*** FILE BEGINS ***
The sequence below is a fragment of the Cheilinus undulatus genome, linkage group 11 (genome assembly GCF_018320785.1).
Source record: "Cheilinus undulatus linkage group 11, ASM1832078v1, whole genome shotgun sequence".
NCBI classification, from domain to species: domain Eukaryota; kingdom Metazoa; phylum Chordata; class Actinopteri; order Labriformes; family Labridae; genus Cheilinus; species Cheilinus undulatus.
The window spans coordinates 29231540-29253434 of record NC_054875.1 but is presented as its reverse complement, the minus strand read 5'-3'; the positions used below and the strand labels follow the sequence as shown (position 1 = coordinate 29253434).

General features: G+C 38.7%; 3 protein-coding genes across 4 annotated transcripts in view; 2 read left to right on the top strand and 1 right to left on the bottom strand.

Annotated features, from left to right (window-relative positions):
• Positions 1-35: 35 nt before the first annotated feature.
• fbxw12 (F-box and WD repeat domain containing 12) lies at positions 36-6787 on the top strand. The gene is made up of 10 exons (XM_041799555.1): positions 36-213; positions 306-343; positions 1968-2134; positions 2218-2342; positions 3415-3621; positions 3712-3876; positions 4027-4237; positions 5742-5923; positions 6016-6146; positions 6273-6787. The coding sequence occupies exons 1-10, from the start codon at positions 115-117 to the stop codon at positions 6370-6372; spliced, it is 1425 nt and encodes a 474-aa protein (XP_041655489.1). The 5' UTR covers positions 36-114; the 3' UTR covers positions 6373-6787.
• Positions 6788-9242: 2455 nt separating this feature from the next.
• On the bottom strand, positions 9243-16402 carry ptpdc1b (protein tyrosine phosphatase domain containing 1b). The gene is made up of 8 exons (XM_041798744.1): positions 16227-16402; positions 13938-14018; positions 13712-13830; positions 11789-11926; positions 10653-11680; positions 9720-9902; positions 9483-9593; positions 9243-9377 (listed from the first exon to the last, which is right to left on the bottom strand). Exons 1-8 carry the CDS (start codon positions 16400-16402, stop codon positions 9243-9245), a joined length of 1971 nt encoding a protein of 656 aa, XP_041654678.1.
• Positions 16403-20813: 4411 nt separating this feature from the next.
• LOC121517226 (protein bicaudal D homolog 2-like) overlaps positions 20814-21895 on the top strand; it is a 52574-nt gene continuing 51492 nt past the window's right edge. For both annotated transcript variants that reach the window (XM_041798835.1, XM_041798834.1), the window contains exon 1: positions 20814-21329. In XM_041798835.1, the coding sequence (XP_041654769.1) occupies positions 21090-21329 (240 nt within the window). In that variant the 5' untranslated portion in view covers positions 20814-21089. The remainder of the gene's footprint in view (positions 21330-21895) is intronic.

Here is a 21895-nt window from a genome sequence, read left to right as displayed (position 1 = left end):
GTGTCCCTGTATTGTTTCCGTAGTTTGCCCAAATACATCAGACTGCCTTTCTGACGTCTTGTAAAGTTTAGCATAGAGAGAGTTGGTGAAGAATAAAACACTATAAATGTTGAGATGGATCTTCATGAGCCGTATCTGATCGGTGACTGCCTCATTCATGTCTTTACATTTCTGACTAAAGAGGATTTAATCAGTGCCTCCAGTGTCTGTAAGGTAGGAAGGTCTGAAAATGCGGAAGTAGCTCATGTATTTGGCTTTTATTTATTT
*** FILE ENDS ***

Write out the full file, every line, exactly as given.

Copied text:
The sequence below is a fragment of the Cheilinus undulatus genome, linkage group 11 (genome assembly GCF_018320785.1).
Source record: "Cheilinus undulatus linkage group 11, ASM1832078v1, whole genome shotgun sequence".
NCBI classification, from domain to species: domain Eukaryota; kingdom Metazoa; phylum Chordata; class Actinopteri; order Labriformes; family Labridae; genus Cheilinus; species Cheilinus undulatus.
The window spans coordinates 29231540-29253434 of record NC_054875.1 but is presented as its reverse complement, the minus strand read 5'-3'; the positions used below and the strand labels follow the sequence as shown (position 1 = coordinate 29253434).

General features: G+C 38.7%; 3 protein-coding genes across 4 annotated transcripts in view; 2 read left to right on the top strand and 1 right to left on the bottom strand.

Annotated features, from left to right (window-relative positions):
• Positions 1-35: 35 nt before the first annotated feature.
• fbxw12 (F-box and WD repeat domain containing 12) lies at positions 36-6787 on the top strand. The gene is made up of 10 exons (XM_041799555.1): positions 36-213; positions 306-343; positions 1968-2134; positions 2218-2342; positions 3415-3621; positions 3712-3876; positions 4027-4237; positions 5742-5923; positions 6016-6146; positions 6273-6787. The coding sequence occupies exons 1-10, from the start codon at positions 115-117 to the stop codon at positions 6370-6372; spliced, it is 1425 nt and encodes a 474-aa protein (XP_041655489.1). The 5' UTR covers positions 36-114; the 3' UTR covers positions 6373-6787.
• Positions 6788-9242: 2455 nt separating this feature from the next.
• On the bottom strand, positions 9243-16402 carry ptpdc1b (protein tyrosine phosphatase domain containing 1b). The gene is made up of 8 exons (XM_041798744.1): positions 16227-16402; positions 13938-14018; positions 13712-13830; positions 11789-11926; positions 10653-11680; positions 9720-9902; positions 9483-9593; positions 9243-9377 (listed from the first exon to the last, which is right to left on the bottom strand). Exons 1-8 carry the CDS (start codon positions 16400-16402, stop codon positions 9243-9245), a joined length of 1971 nt encoding a protein of 656 aa, XP_041654678.1.
• Positions 16403-20813: 4411 nt separating this feature from the next.
• LOC121517226 (protein bicaudal D homolog 2-like) overlaps positions 20814-21895 on the top strand; it is a 52574-nt gene continuing 51492 nt past the window's right edge. For both annotated transcript variants that reach the window (XM_041798835.1, XM_041798834.1), the window contains exon 1: positions 20814-21329. In XM_041798835.1, the coding sequence (XP_041654769.1) occupies positions 21090-21329 (240 nt within the window). In that variant the 5' untranslated portion in view covers positions 20814-21089. The remainder of the gene's footprint in view (positions 21330-21895) is intronic.

Here is a 21895-nt window from a genome sequence, read left to right as displayed (position 1 = left end):
GTGTCCCTGTATTGTTTCCGTAGTTTGCCCAAATACATCAGACTGCCTTTCTGACGTCTTGTAAAGTTTAGCATAGAGAGAGTTGGTGAAGAATAAAACACTATAAATGTTGAGATGGATCTTCATGAGCCGTATCTGATCGGTGACTGCCTCATTCATGTCTTTACATTTCTGACTAAAGAGGATTTAATCAGTGCCTCCAGTGTCTGTAAGGTAGGAAGGTCTGAAAATGCGGAAGTAGCTCATGTATTTGGCTTTTATTTATTT